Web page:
Last week I wrote about a committee hearing on Senate Bill 167, Education Matters. In that column, I wrote about a couple of mothers who voiced their support of the bill and some of their comments, but those two moms weren’t the only ones who supported the bill. Plenty of moms, dads and educators expressed support for SB 167. A common thread among all of them was they supported the bill because it protected the children.
Ah, yes, the smokescreen of protecting the children.
Who doesn’t want to protect the children? To come out and boldly state you don’t care about children is not only political suicide, but you’ll be practically shunned from polite society. You must state you are for children although your actions don’t have to align with that statement at all. Like most things in this country, we pay lip service to protecting children.
Well, the people who provided testimony want to do more than talk about it. They want to be about it. Be about what, though, is the question. They’re all about protecting children from hurt feelings and pornographic books that are rampant in school libraries. You read that right. School libraries are filled with pornographic materials. I was shocked to hear this as I don’t remember that ever being the case when I went to school in Indiana. Granted that was some time ago, and things change, but I don’t recall my children ever bringing home material I deemed pornographic. Maybe my standards are low, but school librarians are pretty diligent about choosing non-pornographic material.
What I soon discovered is this so-called pornographic material often dealt with themes such as gender and sexuality, which made some parents uncomfortable. Since the material made parents uncomfortable, it was labeled inappropriate. Now, the parental thing to do is have a conversation with your child about why you don’t think this book is appropriate, but that would expose the truth of how the parents really feel. This is what they don’t want. They don’t want to be exposed for being hypocrites, and they don’t want to have tough conversations with their children, so instead, they go after the low-hanging fruit of banning books all in the name of protecting children.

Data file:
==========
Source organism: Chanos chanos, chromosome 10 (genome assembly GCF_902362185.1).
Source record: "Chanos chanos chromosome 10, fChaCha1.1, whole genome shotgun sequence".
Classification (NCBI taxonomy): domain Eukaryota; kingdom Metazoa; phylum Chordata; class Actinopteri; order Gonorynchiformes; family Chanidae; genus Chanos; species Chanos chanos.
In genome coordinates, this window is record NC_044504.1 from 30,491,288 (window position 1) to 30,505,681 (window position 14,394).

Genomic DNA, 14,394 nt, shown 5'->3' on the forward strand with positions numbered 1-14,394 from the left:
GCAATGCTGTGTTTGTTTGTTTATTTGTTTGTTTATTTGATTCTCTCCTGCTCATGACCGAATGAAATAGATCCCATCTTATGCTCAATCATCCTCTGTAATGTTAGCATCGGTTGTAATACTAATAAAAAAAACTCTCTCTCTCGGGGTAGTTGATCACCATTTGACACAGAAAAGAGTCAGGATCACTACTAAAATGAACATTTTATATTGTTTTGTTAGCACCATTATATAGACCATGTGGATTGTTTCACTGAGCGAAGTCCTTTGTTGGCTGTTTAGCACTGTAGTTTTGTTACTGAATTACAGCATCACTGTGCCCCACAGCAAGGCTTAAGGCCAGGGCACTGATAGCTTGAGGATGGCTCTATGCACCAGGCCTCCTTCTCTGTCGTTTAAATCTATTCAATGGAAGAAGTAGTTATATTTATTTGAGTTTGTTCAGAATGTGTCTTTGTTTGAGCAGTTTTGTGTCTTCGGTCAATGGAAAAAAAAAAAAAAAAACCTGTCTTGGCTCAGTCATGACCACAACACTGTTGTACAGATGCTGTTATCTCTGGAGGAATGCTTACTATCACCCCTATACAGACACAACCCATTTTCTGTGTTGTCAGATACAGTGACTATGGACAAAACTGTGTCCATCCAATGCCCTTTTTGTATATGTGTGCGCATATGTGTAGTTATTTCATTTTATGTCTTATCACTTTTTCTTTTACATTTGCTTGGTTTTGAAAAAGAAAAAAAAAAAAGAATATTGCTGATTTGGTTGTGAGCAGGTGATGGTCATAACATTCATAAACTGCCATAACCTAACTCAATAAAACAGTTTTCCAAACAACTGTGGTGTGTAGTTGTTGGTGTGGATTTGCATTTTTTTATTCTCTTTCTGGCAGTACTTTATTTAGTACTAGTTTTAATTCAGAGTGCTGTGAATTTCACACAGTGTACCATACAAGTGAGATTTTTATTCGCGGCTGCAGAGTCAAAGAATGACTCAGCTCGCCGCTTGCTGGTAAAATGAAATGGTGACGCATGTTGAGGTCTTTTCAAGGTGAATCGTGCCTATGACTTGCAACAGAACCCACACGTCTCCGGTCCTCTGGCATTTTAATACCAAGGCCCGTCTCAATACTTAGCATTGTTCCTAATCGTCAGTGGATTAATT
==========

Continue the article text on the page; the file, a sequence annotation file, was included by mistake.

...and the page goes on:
It’s the same deal when it comes to discussing issues of race in the classroom. These parents don’t want their children’s feelings hurt about the past. No one is asking children to feel guilt about a past they can’t change. Again, parents don’t want to be uncomfortable. They don’t want to deal with their true feelings.
Parents are scapegoating children to hide their racism, homophobia and transphobia.
And let’s be real honest here, it’s not all children they’re really trying to protect. It’s white children, who are viewed as the default. Black children aren’t even on the radar.
If these parents — or anyone for that matter — truly wants to protect children, there’s a lot that could be done. In Marion County, 19.4% of children under 18 live in poverty. Surveyors for the 2021 Point-in-Time (PIT) Count, which provides a snapshot of the homeless population in Marion County, found nine minors were unaccompanied and another 268 children were with family.
In total, about 15% of the homeless population are children. About 208,000 Indianapolis residents live in a food desert, according to data from SAVI at the Polis Center at IUPUI.
For those who are serious about protecting children, I’d say these are good places to start. But society doesn’t really care about those children because we don’t care about their (poor) parents.
The parents didn’t make the “right choices” and the children carry the burden of those “bad decisions,” but I digress.
Granted, these issues are often outside of school, although the fallout from these issues comes into the schoolhouse every day. If we want to bring it back into the school, how about protecting kids from bullying and school shootings. I mentioned last week the Center Grove parent who didn’t want her children learning critical race theory, but just a few short weeks ago a Center Grove student wore blackface to mock a Black student. Shouldn’t schools educate on why blackface is wrong and protect another student from having a similar experience? I would think the mom from Noblesville wants her children protected from another school shooting. If we’re going to talk protecting children, all children, let’s have that conversation and include topics that will make a difference.
But protecting all children isn’t what this is about.